- Click on the MyPublicKeyFile.snk in the dialog box, but instead of just hitting the add button or double clicking the file to add the file (which, by the way will automatically copy that file to that project’s directory), there is a drop down arrow on the right side of the Add button. Select that dropdown and click Add as Link. This will leave the file where it’s at and create a link in the project file to the strong name key file. This allows you have ONE copy of your public strong name key file instead of over forty of them scattered over all the project directories.
- Now we take the next step which is to set the strong name key file. Double click the project properties node and then select the “Signing” tab. Click the radio button to strong name sign and in the dropdown there should be your strong name key listed. Note that at first this will show a full path to the file, but it gets saved as a referential path. Also select the Delayed Signed option.
- NOTE: Unlike VS.Net 2003 these options are saved to the project file and not written to the Assembly Info file. Interesting difference and important if you plan on using some other tool than MSBuild/VS.Net 2005 to compile your solution.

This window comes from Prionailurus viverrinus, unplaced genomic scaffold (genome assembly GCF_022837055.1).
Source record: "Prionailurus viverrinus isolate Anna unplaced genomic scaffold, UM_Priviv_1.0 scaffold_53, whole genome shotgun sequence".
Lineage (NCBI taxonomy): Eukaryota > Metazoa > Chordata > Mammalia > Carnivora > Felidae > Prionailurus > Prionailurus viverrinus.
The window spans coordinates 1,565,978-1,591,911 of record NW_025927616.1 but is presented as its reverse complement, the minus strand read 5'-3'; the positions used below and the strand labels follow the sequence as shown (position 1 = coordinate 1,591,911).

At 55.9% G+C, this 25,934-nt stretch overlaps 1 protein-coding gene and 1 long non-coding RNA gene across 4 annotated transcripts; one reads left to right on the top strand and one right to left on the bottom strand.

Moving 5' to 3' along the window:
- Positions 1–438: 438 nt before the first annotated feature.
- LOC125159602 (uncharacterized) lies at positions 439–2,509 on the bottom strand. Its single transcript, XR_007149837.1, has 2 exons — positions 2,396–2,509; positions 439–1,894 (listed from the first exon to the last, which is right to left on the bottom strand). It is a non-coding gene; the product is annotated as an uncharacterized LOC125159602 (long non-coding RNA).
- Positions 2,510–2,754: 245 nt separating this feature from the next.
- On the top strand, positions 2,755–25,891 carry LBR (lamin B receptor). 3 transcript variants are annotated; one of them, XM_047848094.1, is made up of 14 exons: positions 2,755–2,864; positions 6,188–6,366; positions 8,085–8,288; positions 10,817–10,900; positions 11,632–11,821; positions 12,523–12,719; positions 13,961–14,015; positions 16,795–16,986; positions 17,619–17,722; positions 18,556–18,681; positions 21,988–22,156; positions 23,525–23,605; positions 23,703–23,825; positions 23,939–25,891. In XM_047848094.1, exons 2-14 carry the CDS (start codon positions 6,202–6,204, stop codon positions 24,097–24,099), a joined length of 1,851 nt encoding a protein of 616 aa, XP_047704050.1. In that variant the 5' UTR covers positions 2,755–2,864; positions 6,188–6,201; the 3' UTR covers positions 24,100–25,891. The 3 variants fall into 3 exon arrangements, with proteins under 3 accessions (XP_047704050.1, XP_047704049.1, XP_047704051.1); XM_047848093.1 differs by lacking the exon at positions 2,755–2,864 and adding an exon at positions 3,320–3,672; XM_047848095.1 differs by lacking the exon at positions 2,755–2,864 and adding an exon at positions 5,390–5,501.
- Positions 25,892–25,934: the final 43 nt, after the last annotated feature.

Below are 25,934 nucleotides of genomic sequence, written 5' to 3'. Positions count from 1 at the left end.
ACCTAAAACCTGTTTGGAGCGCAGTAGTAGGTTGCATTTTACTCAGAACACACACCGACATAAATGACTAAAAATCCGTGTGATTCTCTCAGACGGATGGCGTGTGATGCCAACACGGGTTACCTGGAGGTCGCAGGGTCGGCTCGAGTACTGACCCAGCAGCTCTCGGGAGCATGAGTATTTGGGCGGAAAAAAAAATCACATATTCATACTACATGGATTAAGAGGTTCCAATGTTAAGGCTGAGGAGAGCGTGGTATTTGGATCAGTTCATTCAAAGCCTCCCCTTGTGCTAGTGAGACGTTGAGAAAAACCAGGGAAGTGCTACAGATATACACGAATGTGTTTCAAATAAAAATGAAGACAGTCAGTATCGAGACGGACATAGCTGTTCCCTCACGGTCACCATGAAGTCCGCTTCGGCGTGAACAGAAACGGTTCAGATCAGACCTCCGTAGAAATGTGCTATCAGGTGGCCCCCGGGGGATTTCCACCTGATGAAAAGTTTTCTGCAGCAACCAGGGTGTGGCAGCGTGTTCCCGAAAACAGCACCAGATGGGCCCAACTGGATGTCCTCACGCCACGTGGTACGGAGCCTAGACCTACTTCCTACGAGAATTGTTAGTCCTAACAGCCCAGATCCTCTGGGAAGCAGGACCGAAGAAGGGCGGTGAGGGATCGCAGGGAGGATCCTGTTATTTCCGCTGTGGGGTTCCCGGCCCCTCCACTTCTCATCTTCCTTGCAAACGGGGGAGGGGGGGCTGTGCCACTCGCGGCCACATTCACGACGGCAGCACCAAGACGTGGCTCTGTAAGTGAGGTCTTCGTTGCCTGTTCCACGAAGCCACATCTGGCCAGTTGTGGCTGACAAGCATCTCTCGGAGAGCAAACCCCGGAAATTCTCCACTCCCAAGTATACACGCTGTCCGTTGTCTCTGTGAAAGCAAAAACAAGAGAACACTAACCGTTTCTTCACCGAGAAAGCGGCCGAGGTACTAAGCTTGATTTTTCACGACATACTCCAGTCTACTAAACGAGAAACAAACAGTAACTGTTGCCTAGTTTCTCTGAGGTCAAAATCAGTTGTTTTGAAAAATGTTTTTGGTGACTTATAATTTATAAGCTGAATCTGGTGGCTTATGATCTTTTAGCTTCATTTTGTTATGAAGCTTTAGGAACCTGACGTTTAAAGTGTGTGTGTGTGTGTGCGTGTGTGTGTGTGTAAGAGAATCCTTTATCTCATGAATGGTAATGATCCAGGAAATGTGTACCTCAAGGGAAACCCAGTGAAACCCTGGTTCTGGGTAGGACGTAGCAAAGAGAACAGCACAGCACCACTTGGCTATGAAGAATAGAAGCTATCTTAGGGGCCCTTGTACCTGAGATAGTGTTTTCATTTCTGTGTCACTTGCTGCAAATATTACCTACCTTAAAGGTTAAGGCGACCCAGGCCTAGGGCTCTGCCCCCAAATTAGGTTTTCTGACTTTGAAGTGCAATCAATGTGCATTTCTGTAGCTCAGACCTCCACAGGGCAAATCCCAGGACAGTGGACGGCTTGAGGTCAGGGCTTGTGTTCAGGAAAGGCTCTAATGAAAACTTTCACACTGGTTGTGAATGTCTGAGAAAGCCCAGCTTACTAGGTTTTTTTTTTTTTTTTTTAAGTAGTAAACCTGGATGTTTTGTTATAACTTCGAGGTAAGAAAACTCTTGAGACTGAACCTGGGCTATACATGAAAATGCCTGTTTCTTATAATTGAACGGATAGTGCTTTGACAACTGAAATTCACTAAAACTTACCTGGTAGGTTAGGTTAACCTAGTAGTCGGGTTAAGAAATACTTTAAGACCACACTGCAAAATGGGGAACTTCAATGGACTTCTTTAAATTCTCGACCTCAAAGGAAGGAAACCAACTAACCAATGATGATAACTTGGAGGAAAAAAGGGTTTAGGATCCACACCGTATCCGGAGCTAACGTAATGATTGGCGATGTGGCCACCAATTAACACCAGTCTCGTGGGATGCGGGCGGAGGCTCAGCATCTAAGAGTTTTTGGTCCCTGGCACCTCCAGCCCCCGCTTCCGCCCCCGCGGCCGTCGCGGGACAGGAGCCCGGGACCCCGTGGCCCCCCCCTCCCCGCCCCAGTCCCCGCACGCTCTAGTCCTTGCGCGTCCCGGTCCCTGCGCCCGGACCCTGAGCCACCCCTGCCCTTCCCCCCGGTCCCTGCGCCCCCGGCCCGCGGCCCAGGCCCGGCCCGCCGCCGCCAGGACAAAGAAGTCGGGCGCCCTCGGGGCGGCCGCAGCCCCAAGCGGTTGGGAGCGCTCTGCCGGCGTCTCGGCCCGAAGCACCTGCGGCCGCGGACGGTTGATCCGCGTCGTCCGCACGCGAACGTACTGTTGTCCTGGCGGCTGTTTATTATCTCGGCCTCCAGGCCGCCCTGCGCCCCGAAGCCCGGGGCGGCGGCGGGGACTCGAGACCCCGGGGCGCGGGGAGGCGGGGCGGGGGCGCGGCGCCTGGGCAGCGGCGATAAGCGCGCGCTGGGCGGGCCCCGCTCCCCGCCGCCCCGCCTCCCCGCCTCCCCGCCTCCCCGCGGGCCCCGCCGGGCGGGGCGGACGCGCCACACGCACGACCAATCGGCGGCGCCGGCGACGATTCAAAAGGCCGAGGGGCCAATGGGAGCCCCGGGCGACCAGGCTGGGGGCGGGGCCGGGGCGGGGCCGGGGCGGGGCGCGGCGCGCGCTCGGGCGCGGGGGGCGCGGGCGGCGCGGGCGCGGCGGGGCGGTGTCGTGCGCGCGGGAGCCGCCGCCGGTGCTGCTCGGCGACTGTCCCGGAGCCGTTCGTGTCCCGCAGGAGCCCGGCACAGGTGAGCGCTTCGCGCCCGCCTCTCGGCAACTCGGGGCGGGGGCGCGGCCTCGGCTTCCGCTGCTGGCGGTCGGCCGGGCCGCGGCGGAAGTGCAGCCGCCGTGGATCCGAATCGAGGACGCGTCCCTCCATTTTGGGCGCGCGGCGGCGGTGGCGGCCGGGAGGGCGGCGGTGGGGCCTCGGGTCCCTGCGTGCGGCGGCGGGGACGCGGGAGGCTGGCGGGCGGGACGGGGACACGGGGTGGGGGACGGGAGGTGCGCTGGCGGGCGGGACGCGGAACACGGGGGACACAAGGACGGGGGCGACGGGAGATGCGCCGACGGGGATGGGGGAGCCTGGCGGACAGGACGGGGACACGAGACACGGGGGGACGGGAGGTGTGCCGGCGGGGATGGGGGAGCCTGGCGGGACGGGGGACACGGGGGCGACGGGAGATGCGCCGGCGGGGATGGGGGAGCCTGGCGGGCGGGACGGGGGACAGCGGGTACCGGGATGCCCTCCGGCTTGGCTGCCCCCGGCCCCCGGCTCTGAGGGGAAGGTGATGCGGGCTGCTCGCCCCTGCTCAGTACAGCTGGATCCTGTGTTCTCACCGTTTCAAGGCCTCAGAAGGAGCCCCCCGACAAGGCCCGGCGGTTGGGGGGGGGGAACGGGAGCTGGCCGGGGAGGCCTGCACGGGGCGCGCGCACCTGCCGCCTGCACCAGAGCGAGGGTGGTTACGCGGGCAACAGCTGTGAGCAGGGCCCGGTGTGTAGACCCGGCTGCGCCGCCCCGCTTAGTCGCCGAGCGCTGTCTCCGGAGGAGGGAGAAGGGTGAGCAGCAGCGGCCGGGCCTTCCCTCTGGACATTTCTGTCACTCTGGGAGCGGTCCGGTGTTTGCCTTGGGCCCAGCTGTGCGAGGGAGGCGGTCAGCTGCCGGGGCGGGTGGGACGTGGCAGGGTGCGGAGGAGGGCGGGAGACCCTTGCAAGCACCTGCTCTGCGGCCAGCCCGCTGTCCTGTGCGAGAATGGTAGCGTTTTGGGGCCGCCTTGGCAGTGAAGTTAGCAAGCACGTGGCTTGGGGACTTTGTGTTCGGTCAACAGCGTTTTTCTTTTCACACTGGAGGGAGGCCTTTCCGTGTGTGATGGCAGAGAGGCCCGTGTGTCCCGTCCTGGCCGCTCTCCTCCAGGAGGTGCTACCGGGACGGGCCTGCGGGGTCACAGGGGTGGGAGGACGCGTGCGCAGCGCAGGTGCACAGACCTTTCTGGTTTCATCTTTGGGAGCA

Click Save for the project.
Now if you compile now you’ll get some interesting errors:
Friend assembly reference 'Microsoft.Practices.EnterpriseLibrary.xxxx' is invalid. Strong-name signed assemblies must specify a public key in their InternalsVisibleTo declarations.
Hmmm, interesting. This comes from several of the EntLib assemblies (and in my case the custom extensions) allows the unit test assemblies access to their internals so that unit tests could be performed. The attribute used to do that is the InternalsVisibleTo attribute. Tom indicates how to fix this, as well.
Do a search using Find in Files (over the entire solution) looking for InternalsVisibleTo. There are quite a few of them, but for each one you’ll need to add the public key string (not the public token). Remember that really long string of numbers you copied to the notepad window after using
Sn -tp ? That’s the one. You add to the attribute like this example:
[assembly: InternalsVisibleTo("Microsoft.Practices.EnterpriseLibrary.ExceptionHandling.Tests, PublicKey=29384383893933..... <reallylongstringofnumbers....>")]